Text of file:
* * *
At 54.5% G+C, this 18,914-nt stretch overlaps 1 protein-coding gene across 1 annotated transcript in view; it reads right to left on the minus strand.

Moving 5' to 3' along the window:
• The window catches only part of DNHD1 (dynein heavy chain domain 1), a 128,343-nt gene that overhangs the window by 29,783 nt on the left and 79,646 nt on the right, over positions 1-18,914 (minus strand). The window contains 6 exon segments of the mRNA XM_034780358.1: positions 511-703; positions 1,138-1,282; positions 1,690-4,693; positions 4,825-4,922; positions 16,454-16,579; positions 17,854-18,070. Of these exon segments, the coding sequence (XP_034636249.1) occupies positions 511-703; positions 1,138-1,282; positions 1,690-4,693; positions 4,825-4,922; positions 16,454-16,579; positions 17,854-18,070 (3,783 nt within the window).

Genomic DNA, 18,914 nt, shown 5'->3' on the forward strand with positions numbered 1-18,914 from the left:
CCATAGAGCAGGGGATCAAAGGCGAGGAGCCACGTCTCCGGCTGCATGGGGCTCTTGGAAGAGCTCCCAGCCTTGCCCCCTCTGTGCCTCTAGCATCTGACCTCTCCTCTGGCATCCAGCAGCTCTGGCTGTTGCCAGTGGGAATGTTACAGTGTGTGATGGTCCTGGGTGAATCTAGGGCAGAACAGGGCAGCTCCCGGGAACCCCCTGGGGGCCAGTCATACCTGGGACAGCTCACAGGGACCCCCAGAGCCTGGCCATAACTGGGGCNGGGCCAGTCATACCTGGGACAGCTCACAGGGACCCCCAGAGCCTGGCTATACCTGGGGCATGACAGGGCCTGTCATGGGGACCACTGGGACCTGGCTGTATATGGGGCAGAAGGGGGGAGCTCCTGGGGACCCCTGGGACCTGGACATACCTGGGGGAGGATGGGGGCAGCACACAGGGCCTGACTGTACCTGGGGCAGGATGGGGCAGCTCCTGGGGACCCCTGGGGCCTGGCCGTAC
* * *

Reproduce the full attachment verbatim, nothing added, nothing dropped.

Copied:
At 54.5% G+C, this 18,914-nt stretch overlaps 1 protein-coding gene across 1 annotated transcript in view; it reads right to left on the minus strand.

Moving 5' to 3' along the window:
• The window catches only part of DNHD1 (dynein heavy chain domain 1), a 128,343-nt gene that overhangs the window by 29,783 nt on the left and 79,646 nt on the right, over positions 1-18,914 (minus strand). The window contains 6 exon segments of the mRNA XM_034780358.1: positions 511-703; positions 1,138-1,282; positions 1,690-4,693; positions 4,825-4,922; positions 16,454-16,579; positions 17,854-18,070. Of these exon segments, the coding sequence (XP_034636249.1) occupies positions 511-703; positions 1,138-1,282; positions 1,690-4,693; positions 4,825-4,922; positions 16,454-16,579; positions 17,854-18,070 (3,783 nt within the window).

Genomic DNA, 18,914 nt, shown 5'->3' on the forward strand with positions numbered 1-18,914 from the left:
CCATAGAGCAGGGGATCAAAGGCGAGGAGCCACGTCTCCGGCTGCATGGGGCTCTTGGAAGAGCTCCCAGCCTTGCCCCCTCTGTGCCTCTAGCATCTGACCTCTCCTCTGGCATCCAGCAGCTCTGGCTGTTGCCAGTGGGAATGTTACAGTGTGTGATGGTCCTGGGTGAATCTAGGGCAGAACAGGGCAGCTCCCGGGAACCCCCTGGGGGCCAGTCATACCTGGGACAGCTCACAGGGACCCCCAGAGCCTGGCCATAACTGGGGCNGGGCCAGTCATACCTGGGACAGCTCACAGGGACCCCCAGAGCCTGGCTATACCTGGGGCATGACAGGGCCTGTCATGGGGACCACTGGGACCTGGCTGTATATGGGGCAGAAGGGGGGAGCTCCTGGGGACCCCTGGGACCTGGACATACCTGGGGGAGGATGGGGGCAGCACACAGGGCCTGACTGTACCTGGGGCAGGATGGGGCAGCTCCTGGGGACCCCTGGGGCCTGGCCGTAC